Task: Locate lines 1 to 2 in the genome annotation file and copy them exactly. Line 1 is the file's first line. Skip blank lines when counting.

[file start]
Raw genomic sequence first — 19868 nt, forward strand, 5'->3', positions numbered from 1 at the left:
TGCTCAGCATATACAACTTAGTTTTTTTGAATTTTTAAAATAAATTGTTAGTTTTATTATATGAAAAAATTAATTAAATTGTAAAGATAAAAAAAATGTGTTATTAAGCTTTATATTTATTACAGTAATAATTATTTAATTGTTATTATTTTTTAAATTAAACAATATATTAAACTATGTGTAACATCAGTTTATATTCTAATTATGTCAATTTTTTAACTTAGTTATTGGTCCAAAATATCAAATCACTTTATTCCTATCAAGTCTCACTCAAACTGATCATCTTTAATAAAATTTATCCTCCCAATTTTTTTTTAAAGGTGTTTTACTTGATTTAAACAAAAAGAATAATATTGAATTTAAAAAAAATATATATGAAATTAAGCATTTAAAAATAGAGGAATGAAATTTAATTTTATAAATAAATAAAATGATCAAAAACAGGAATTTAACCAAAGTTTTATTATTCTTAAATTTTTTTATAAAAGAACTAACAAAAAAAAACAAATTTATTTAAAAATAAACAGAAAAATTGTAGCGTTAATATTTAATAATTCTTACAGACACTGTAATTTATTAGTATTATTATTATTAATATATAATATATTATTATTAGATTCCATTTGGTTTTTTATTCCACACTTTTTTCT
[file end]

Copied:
Raw genomic sequence first — 19868 nt, forward strand, 5'->3', positions numbered from 1 at the left:
TGCTCAGCATATACAACTTAGTTTTTTTGAATTTTTAAAATAAATTGTTAGTTTTATTATATGAAAAAATTAATTAAATTGTAAAGATAAAAAAAATGTGTTATTAAGCTTTATATTTATTACAGTAATAATTATTTAATTGTTATTATTTTTTAAATTAAACAATATATTAAACTATGTGTAACATCAGTTTATATTCTAATTATGTCAATTTTTTAACTTAGTTATTGGTCCAAAATATCAAATCACTTTATTCCTATCAAGTCTCACTCAAACTGATCATCTTTAATAAAATTTATCCTCCCAATTTTTTTTTAAAGGTGTTTTACTTGATTTAAACAAAAAGAATAATATTGAATTTAAAAAAAATATATATGAAATTAAGCATTTAAAAATAGAGGAATGAAATTTAATTTTATAAATAAATAAAATGATCAAAAACAGGAATTTAACCAAAGTTTTATTATTCTTAAATTTTTTTATAAAAGAACTAACAAAAAAAAACAAATTTATTTAAAAATAAACAGAAAAATTGTAGCGTTAATATTTAATAATTCTTACAGACACTGTAATTTATTAGTATTATTATTATTAATATATAATATATTATTATTAGATTCCATTTGGTTTTTTATTCCACACTTTTTTCT